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The Tapestry Book, by Helen... - Yesterday Image

The Tapestry Book, by Helen... - Yesterday Image


The Tapestry Book, by Helen Churchill Candee. 36 of 196 03/03/2009 19:16 See larger image LA BAILLÉE DES ROSES French Tapestry, about 1450. Metropolitan Museum of Art, New York See larger image FIFTEENTH CENTURY MILLEFLEUR WITH ARMS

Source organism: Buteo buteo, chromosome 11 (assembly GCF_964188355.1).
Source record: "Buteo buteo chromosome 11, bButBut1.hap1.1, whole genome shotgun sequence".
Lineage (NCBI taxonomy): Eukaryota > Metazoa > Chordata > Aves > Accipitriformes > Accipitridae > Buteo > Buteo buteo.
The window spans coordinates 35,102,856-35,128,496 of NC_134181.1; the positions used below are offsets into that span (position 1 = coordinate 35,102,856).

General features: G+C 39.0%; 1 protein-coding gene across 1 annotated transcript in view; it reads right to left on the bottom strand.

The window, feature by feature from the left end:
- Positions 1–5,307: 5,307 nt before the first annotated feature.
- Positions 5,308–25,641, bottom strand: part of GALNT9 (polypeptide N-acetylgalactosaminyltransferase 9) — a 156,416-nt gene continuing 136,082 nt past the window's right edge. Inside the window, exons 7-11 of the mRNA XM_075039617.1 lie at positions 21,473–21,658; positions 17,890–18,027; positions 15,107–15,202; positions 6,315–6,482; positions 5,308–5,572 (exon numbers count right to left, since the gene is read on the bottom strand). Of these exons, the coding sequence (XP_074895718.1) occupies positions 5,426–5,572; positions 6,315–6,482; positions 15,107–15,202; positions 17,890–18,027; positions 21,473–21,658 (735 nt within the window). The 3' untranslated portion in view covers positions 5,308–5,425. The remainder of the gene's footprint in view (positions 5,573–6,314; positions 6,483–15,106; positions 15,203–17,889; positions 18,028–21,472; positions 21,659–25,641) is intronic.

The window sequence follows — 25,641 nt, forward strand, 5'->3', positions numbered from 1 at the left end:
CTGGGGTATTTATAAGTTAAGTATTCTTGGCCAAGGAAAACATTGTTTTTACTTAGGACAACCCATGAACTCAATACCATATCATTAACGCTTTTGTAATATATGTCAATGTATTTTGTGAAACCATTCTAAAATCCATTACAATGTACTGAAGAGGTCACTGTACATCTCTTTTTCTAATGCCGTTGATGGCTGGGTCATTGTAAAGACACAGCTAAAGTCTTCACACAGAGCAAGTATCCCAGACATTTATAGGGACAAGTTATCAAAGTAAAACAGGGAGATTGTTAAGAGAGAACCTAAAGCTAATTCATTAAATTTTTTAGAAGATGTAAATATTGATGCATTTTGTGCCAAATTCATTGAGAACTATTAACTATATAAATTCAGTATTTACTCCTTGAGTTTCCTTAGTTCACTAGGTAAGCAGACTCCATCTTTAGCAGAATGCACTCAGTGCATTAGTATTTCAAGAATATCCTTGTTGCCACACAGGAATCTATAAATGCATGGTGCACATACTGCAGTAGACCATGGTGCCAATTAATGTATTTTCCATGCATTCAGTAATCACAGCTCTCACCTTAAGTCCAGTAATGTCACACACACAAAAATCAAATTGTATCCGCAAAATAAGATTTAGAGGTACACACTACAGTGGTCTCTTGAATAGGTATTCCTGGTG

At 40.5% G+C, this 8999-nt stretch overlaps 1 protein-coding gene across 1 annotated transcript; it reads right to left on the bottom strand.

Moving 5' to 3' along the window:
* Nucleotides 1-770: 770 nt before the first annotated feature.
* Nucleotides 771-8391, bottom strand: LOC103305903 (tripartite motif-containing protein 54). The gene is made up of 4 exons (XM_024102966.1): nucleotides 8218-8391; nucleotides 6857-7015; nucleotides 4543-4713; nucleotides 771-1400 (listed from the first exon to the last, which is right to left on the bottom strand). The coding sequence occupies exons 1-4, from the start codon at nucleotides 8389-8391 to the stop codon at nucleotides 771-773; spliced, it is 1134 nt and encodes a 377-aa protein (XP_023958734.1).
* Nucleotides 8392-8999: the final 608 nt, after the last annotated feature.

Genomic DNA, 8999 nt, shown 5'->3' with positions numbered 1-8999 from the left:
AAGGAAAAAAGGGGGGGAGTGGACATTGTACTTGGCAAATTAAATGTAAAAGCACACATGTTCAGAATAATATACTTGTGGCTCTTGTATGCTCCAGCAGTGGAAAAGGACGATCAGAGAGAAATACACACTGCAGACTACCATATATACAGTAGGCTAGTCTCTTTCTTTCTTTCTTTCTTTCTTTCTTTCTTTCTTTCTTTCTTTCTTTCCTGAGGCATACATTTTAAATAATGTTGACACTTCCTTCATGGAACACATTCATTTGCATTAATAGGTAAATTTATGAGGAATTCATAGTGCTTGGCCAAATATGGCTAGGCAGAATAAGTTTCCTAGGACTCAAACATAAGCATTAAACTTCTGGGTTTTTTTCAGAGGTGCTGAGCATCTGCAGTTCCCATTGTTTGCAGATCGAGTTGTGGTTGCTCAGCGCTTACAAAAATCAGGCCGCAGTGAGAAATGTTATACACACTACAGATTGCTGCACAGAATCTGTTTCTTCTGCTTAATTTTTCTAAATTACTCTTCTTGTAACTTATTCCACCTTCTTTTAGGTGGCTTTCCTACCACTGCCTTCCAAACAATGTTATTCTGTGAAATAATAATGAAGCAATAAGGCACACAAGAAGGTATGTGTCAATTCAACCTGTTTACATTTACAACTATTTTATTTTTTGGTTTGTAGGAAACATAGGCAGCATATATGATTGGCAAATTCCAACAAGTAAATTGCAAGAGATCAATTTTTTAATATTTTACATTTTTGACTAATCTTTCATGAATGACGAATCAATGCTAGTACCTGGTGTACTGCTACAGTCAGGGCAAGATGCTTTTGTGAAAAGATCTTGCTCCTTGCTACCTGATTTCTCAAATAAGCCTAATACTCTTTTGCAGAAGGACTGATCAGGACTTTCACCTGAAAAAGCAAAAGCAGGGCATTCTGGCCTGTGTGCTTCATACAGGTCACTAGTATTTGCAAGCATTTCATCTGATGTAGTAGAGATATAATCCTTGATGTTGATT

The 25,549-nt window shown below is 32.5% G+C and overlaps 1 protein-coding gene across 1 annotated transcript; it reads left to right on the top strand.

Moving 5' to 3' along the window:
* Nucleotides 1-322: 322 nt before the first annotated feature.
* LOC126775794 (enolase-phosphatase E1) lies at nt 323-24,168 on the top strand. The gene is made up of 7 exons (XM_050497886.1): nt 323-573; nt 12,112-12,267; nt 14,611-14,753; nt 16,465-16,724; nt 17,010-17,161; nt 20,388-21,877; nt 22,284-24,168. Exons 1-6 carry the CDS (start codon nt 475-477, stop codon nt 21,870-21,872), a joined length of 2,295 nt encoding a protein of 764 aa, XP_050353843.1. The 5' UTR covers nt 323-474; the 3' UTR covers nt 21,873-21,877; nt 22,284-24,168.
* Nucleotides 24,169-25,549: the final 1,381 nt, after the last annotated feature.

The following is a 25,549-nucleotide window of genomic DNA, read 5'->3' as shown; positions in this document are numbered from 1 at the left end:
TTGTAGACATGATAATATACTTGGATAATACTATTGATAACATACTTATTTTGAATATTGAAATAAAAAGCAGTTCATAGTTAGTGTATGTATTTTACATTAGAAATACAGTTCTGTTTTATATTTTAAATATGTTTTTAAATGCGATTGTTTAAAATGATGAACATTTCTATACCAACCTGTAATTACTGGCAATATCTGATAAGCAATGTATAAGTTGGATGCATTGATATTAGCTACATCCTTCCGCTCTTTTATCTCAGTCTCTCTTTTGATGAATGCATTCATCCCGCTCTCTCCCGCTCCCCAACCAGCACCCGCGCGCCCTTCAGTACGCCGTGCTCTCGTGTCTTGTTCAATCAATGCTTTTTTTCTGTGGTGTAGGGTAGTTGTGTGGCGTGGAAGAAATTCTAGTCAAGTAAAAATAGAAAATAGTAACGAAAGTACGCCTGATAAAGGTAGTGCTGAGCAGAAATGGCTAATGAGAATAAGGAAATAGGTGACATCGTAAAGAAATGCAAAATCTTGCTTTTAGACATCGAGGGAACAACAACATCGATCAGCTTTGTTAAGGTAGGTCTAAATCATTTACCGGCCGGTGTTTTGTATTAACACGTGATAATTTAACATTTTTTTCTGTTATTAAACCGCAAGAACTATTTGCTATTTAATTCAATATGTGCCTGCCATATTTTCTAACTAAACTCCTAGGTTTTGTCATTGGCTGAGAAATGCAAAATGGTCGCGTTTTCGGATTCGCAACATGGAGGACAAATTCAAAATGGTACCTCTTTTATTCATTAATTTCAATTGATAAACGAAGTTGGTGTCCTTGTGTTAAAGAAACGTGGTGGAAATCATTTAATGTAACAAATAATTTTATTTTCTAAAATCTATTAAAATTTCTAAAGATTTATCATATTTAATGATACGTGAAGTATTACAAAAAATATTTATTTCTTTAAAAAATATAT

The Tapestry Book, by Helen Churchill Candee. 37 of 196 03/03/2009 19:16 Cathedral of Troyes The great chamber where the body met was for the occasion transformed into a bower; vines and sprays of roses covered all the grim walls, as the straying vines in the tapestry reveal. The host of the day, who might be a foreign prince or cardinal, or one of the “children of France,” began the day with giving a great breakfast which took place in the several chambers. During the feast the noble host paid a courtly visit to each chamber, accompanied by a servitor who bore a huge salver on which were the flowers and souvenirs to be presented. The air was sweet with blossoms and pungent herbs, music penetrated from the halls outside as the man of conspicuous elegance played mock humility and served all with the dainty tribute of a fragrant tender rose. This part of the ceremony over, the company moved on to the great audience chamber, where mass was said. Our tapestries show the figures of ladies and gentlemen present at this pretty ceremony—too pretty to associate with desperate Jeanne d’Arc, who at that very time was rousing France to war to throw off the foreign yoke. The ladies fair and masters bold are intensely human little people, for the most part paired off in couples as men and women have been wont to pair in gardens since Eden’s time. They are dressed in their best, that is evident, and by their distant, courteous manners show good society. The faces of the ladies are childlike, dutiful; those of the men more determined, after the manner of men. But the interest of the set centres in the tableau wherein are but three figures, those of two men and a woman. Here lies a piquant romance. Who is she, the grand and gracious lady, bending like a lily stalk among the roses, with a man on either side? A token is being exchanged between her and the supplicant at her right. He, wholly elegant, half afraid, bends the knee and fixes her with a regard into which his whole soul is thrown. She, fair lady, is inclining, yet withdrawing, eyes of fear and modesty cast down. Yet whatever of temerity the faces tell, the hands are carrying out a comedy. Hid in the shadow of a copious hat, which the gentleman extends, lurks a rose; proffered by the lady’s hand is a token—fair exchange, indeed, of lover’s symbols—provided the strong, hard man to the left of the lady has himself no right of command over her and her favours. Thus might one dream on forever over history’s sweets and romance’s gallantries. It is across the sea, in the sympathetic Museum of Cluny that the beauty of early French work is exquisitely demonstrated. The set of The Lady and the Unicorn is one of infinite charm. (Plates facing pages 44 and 45.) In its enchanted wood lives a noble lady tall and fair, lithe, young and elegant, with attendant maid and two faithful, fabulous beasts that uphold the standards of maidenhood. A simple circle denotes the boundary of the enchanted land wherein she dwells, a park with noble trees and lovely flowers, among which disport the little animals that associate themselves with mankind. For four centuries these hangings have delighted the eye of man, and are perhaps more than ever appreciated now. Certain it is that the art student’s easel is often set before them for copying the quaint design and soft colour.

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